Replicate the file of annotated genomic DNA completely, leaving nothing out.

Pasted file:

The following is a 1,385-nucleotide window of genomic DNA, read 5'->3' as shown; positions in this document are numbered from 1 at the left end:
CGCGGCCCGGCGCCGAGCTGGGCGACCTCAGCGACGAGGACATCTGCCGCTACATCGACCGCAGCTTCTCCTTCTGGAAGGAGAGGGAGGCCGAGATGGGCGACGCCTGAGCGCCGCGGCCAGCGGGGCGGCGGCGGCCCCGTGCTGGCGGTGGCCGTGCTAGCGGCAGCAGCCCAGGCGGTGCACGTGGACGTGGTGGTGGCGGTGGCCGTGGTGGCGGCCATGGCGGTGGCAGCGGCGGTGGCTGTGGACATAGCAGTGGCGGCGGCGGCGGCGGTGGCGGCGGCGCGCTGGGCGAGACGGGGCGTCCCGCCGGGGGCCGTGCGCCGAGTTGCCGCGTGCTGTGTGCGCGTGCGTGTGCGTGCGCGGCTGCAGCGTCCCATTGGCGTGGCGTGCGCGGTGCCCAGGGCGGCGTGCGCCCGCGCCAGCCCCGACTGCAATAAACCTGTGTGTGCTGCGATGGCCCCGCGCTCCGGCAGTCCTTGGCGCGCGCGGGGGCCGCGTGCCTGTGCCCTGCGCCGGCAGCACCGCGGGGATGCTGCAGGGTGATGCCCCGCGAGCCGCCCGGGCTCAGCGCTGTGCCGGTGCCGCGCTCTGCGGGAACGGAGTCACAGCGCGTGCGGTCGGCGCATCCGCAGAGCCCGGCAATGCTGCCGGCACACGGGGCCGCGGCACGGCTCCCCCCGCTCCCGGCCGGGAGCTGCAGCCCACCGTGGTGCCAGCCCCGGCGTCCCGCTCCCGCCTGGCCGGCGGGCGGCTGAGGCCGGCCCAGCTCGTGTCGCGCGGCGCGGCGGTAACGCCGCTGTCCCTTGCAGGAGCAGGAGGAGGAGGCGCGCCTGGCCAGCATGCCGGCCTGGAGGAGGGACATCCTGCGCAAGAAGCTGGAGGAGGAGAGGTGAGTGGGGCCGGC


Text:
The following is a 1,385-nucleotide window of genomic DNA, read 5'->3' as shown; positions in this document are numbered from 1 at the left end:
CGCGGCCCGGCGCCGAGCTGGGCGACCTCAGCGACGAGGACATCTGCCGCTACATCGACCGCAGCTTCTCCTTCTGGAAGGAGAGGGAGGCCGAGATGGGCGACGCCTGAGCGCCGCGGCCAGCGGGGCGGCGGCGGCCCCGTGCTGGCGGTGGCCGTGCTAGCGGCAGCAGCCCAGGCGGTGCACGTGGACGTGGTGGTGGCGGTGGCCGTGGTGGCGGCCATGGCGGTGGCAGCGGCGGTGGCTGTGGACATAGCAGTGGCGGCGGCGGCGGCGGTGGCGGCGGCGCGCTGGGCGAGACGGGGCGTCCCGCCGGGGGCCGTGCGCCGAGTTGCCGCGTGCTGTGTGCGCGTGCGTGTGCGTGCGCGGCTGCAGCGTCCCATTGGCGTGGCGTGCGCGGTGCCCAGGGCGGCGTGCGCCCGCGCCAGCCCCGACTGCAATAAACCTGTGTGTGCTGCGATGGCCCCGCGCTCCGGCAGTCCTTGGCGCGCGCGGGGGCCGCGTGCCTGTGCCCTGCGCCGGCAGCACCGCGGGGATGCTGCAGGGTGATGCCCCGCGAGCCGCCCGGGCTCAGCGCTGTGCCGGTGCCGCGCTCTGCGGGAACGGAGTCACAGCGCGTGCGGTCGGCGCATCCGCAGAGCCCGGCAATGCTGCCGGCACACGGGGCCGCGGCACGGCTCCCCCCGCTCCCGGCCGGGAGCTGCAGCCCACCGTGGTGCCAGCCCCGGCGTCCCGCTCCCGCCTGGCCGGCGGGCGGCTGAGGCCGGCCCAGCTCGTGTCGCGCGGCGCGGCGGTAACGCCGCTGTCCCTTGCAGGAGCAGGAGGAGGAGGCGCGCCTGGCCAGCATGCCGGCCTGGAGGAGGGACATCCTGCGCAAGAAGCTGGAGGAGGAGAGGTGAGTGGGGCCGGC